If Krishna is the Supreme Being, why isn't he mentioned in other religious traditions or scriptures?
The concept of the existence of a Supreme Being is common to all religious traditions. That the Supreme Being is a Person is also a common notion, but information about precisely Who that Person is and what He does—when He's not creating this universe or interacting with people of this earth—is most deeply gone into in the Vedic writings of ancient India.
Qualities such as honesty, tolerance, mercy, austerity, nonviolence, charity, faith, and cleanliness are valued in all religious cultures, regardless of denomination. This sense of shared values suggests that the source of all religions is the same Absolute Truth, since religion itself refers to laws given by God and meant for governing human behavior. People's concepts of God may differ from culture to culture, but the source and aim of religion itself—the Supreme Being—is in fact the same Person.
The Supreme Being reveals Himself selectively, according to time, place and circumstances. In the Bhagavad-gita, Krishna says that he doesn't show Himself to everyone; only to those whom He trusts aren't envious of Him. Envy of God, wanting His position for ourselves, is the underlying symptom of everyone's consciousness in this material world, which is often compared to a correctional facility for those who are averse to Krishna's supremacy. Krishna has His reasons for remaining personally aloof, just as a President doesn't habitually walk the halls of all the nation's prisons.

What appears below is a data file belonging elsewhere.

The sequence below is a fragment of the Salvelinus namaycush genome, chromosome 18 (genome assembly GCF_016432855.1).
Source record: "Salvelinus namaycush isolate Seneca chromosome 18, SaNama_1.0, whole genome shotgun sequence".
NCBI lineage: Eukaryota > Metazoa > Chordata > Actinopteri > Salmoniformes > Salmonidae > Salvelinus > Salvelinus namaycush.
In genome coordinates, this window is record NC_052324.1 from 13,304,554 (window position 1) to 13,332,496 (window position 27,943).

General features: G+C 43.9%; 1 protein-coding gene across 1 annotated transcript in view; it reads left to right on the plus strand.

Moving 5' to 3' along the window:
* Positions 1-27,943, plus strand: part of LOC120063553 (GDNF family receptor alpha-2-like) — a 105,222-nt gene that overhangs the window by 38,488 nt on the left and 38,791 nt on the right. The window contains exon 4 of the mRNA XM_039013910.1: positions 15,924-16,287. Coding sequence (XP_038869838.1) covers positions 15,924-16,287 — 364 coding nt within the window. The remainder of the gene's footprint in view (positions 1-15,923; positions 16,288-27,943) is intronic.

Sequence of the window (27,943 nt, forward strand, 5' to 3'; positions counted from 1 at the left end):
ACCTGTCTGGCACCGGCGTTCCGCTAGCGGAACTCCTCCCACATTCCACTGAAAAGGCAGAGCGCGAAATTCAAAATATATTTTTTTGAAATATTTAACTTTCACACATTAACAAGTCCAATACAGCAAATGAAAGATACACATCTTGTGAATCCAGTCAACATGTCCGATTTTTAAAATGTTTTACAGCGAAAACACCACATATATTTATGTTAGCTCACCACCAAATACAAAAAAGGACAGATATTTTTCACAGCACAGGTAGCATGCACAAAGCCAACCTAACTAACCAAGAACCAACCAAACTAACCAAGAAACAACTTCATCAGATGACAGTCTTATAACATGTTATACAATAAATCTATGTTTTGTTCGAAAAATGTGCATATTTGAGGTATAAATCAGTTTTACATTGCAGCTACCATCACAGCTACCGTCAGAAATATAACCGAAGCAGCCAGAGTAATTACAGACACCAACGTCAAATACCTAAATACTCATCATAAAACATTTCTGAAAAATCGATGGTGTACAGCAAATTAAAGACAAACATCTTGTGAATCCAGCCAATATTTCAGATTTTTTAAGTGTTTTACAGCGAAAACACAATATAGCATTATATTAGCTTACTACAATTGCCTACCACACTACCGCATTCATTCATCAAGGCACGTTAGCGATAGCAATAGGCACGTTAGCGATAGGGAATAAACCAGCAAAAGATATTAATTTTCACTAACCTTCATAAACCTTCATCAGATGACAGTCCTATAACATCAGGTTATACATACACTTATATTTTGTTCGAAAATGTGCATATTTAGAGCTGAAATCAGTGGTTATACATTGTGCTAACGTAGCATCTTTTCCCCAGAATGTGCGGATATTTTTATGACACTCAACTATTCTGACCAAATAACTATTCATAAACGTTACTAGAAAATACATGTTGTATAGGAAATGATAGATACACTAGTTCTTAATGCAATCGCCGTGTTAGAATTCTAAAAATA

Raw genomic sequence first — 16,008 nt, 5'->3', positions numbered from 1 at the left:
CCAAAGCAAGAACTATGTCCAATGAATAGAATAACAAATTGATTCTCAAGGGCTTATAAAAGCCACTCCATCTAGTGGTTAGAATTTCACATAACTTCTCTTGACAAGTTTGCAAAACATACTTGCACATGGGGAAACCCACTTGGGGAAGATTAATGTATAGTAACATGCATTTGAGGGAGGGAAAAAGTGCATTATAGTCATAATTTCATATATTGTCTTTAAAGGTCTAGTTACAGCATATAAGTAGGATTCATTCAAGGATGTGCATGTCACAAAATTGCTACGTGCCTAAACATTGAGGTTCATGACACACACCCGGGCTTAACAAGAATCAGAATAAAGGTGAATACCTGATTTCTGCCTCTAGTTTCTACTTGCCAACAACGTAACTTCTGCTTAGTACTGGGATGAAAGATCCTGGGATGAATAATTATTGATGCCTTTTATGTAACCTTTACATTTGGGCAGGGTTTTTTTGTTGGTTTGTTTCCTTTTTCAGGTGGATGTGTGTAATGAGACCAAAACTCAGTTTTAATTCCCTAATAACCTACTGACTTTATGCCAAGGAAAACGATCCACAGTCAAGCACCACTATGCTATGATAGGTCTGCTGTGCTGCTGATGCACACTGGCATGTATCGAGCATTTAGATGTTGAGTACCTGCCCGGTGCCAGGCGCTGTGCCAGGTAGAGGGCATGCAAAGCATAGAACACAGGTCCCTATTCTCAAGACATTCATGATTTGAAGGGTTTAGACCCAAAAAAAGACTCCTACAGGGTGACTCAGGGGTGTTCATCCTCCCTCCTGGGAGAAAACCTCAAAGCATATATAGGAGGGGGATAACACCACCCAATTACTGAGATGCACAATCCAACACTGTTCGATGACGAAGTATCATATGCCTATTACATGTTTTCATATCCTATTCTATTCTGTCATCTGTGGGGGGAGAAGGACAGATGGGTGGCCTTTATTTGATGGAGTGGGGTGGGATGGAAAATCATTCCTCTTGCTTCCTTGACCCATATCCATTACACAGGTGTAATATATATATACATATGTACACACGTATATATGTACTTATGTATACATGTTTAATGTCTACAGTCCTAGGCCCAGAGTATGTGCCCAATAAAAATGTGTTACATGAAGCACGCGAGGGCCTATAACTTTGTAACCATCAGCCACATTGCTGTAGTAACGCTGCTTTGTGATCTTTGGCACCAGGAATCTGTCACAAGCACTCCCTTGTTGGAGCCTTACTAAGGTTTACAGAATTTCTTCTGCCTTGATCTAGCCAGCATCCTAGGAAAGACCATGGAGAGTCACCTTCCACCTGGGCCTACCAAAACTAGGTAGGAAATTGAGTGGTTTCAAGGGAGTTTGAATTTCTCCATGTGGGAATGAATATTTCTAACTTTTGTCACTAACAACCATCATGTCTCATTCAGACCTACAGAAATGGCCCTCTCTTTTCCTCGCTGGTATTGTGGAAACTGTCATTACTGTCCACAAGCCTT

The fact that Krishna's name or descriptions of Krishna's form or personality don't appear explicitly in each and every religious scripture of the world doesn't suggest that Krishna is the property of one tradition and not others. Nor does it indicate that His personality is fictitious, or that He's merely one culture's idea of God. Different scriptures are meant to facilitate differing levels of interest in God. Many are satisfied to simply follow God's laws insofar as such lawful behavior enables them to pursue their independent aims without fear of punishment.
But for those who are genuinely interested in the Supreme Being Himself—His activities, His personality, His interactions with His pure devotees, His spiritual form, and so on—Krishna has arranged that a wealth of information is available, especially in the Srimad-Bhagavatam, which describes Krishna's many avatars, devotees, and His own transcendental activities.
It may be that Krishna Himself doesn't appear in so many other spiritual teachings because the significant teachers within those traditions were simply presenting as much information as was available to them in a way they felt would be most easily understood and applied by their followers. Srila Prabhupada, who wrote translations and commentary on most of the Vedas' major books on devotional service to God, bhakti-yoga, referred to the Srimad-Bhagavatam and Chaitanya Charitamrita as "post graduate scripture," meaning that very few would have interest in or be able to understand such detailed discussions of the personality of God. But it certainly makes sense that such writings should be at least available to those interested few. Our aim is to make them available to everyone.